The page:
- Improvement Activities (15%): In this new performance category, clinicians are rewarded for performing activities identified as improving clinical practice or care delivery, such as activities related to care coordination, patient engagement, and patient safety, that are likely to result in improved outcomes. Clinicians will select up to four activities to receive a maximum score in this category.
- Cost (0%): This category will replace the "Value-Based Modifier" and evaluate clinicians on relevant cost measures. This category will not require any data submission and will be calculated based on adjudicated claims. CMS will provide feedback on measure scores based on 2017 performance but those scores will not count toward the 2017 CPS. Beginning in 2018, the category will contribute to a clinician's CPS.
APMs are a new approach that incentivizes clinicians providing exceptionally high quality and value of care. Those who participate in the most advanced APMs may qualify as qualifying APM participants (QPs). QPs would be exempt from MIPS and qualify for 5% incentive payments.
More about APMs:
- Comprehensive List of APMs
- What is a MIPS APM and How to Participate
- About the Committee that Reviews Physician-Focused Payment Models
Support for small practices using MIPS or APMs
CMS has outlined some ways the new QPP can offer flexibility and support to small practices.
Webinars & Tools
The new Quality Payment Program, authorized under the Medicare Access and CHIP Reauthorization Act of 2015 (MACRA) will go into effect January 1, 2017. The new payment scheme will greatly change how Medicare pays health professionals and has profound implications for the field of geriatrics given that Medicare is the primary insurance for the patient population that geriatrics health professionals care for – older adults. Clinicians that bill under Medicare will need to be up to date on the two offered pathways to participate – the Merit-based Incentive Payment System (called MIPS) and Advanced Alternative Payment Models (called APMs). This free webinar provides attendees with the expertise and guidance around these options and how to successfully participate in the first year of this program.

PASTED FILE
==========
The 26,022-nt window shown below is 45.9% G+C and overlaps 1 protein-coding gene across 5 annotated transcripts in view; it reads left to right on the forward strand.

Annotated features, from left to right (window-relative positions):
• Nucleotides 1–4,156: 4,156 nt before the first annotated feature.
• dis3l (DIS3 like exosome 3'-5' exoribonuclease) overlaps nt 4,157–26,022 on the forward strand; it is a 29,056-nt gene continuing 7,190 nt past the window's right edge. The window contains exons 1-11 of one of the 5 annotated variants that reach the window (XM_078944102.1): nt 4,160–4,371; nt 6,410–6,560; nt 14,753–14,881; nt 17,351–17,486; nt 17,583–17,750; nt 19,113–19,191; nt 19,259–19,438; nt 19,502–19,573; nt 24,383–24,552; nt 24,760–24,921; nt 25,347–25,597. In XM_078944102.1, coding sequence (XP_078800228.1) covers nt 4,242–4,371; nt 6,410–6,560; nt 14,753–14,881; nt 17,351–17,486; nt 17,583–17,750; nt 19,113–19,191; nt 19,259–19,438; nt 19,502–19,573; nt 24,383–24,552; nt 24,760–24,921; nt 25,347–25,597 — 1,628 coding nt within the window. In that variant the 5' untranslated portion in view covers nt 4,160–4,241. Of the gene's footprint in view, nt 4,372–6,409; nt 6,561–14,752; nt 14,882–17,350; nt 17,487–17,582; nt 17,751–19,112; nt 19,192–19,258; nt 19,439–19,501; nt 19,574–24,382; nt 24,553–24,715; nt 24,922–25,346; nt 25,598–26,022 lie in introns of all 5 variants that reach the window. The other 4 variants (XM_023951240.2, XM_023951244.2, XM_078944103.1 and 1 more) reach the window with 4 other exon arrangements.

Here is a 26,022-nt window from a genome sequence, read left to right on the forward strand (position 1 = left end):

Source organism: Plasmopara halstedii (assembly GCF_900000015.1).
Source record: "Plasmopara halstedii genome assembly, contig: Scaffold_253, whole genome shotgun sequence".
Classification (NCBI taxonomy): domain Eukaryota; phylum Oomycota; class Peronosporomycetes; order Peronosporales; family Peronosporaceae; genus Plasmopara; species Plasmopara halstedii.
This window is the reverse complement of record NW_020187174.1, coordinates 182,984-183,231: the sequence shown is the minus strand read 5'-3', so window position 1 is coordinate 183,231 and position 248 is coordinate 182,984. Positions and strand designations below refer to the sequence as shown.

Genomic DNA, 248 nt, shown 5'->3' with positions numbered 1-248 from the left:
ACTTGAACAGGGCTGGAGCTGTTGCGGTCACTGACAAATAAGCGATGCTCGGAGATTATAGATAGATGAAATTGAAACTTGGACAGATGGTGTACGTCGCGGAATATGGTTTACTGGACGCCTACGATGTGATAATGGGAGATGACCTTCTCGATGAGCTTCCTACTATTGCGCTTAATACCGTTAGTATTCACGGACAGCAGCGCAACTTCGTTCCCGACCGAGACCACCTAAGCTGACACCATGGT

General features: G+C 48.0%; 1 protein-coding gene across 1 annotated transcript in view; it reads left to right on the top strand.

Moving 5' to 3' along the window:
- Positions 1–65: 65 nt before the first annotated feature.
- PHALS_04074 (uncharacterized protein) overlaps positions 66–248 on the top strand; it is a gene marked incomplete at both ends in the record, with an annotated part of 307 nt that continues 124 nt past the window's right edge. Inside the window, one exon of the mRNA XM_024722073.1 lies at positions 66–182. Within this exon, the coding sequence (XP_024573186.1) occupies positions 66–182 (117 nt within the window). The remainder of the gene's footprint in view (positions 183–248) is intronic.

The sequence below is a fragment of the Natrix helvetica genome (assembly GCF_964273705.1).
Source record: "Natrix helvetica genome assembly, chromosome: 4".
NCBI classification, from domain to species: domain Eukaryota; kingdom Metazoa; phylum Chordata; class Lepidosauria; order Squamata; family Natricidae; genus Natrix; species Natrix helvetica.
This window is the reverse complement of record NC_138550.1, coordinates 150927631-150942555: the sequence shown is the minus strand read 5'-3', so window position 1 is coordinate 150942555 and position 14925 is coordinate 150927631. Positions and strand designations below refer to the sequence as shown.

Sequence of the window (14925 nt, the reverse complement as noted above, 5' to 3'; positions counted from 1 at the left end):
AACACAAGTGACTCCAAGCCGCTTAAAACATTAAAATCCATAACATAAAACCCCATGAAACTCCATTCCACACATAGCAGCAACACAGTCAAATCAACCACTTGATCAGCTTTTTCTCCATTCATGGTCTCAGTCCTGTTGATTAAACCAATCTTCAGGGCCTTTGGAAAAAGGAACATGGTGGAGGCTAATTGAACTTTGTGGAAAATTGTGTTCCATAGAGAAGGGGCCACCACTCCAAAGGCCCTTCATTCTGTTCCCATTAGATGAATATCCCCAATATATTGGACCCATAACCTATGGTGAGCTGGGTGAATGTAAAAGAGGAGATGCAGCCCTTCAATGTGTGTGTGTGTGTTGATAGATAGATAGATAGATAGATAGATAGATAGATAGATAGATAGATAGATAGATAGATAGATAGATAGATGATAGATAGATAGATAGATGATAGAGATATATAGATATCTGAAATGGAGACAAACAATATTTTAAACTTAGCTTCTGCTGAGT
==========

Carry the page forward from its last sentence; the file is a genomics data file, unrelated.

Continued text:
Please note that there were some technical difficulties during the live webinar that caused the introduction to be cut off from the recording. The recorded webinar starts at the beginning of the content presentation.
Those who view this AGS webinar are entitled to 1 AMA PRA Category 1 credit.
MACRA News from AGS
- Comments to CMS on Patient Relationship Categories & Codes (January 2017)
- Comments to CMS on MACRA Final Rule (December 2016)
- Response to CMS Proposed Rule to Implement MACRA (June 2016)
- Response to CMS on Episode Groups to be used in MIPS (March 2016)
- Response to CMS RFI Regarding Implementation of MACRA (November 2015)
- Plenary Presentation at the May 2016 Annual Scientific Meeting – Overview of Law and Proposed Regulations
MACRA Tools from Other Organizations
- Centers for Medicare & Medicaid Services (A Quick Start Guide to the Merit-based Incentive Payment System, MIPS)
- American Medical Association
- American College of Physicians
- American Academy of Family Physicians
Questions on MACRA or Recommendations for Resources You’d Like to See –Contact firstname.lastname@example.org
2017 MIPS Quality Measures Relevant to Geriatrics
To help members participate in quality reporting under MIPS, a workgroup of the AGS Quality and Performance Measurement Committee reviewed the 300+ quality measures approved by CMS for reporting in 2017 and identified 10 quality measures that were 1) most likely to be relevant to geriatricians’ clinical practice and 2) most likely to be measures where geriatricians will perform well relative to other clinicians. Click here to read the workgroup’s recommendations and to learn more about important requirements and payment changes under MACRA. NOTE: These quality measures are suggestions based on the workgroup’s review. Individual clinicians or practices may find other measures better fit their practice. These measures are not part of an official CMS-designated Specialty Measure Set or developed or endorsed by the AGS.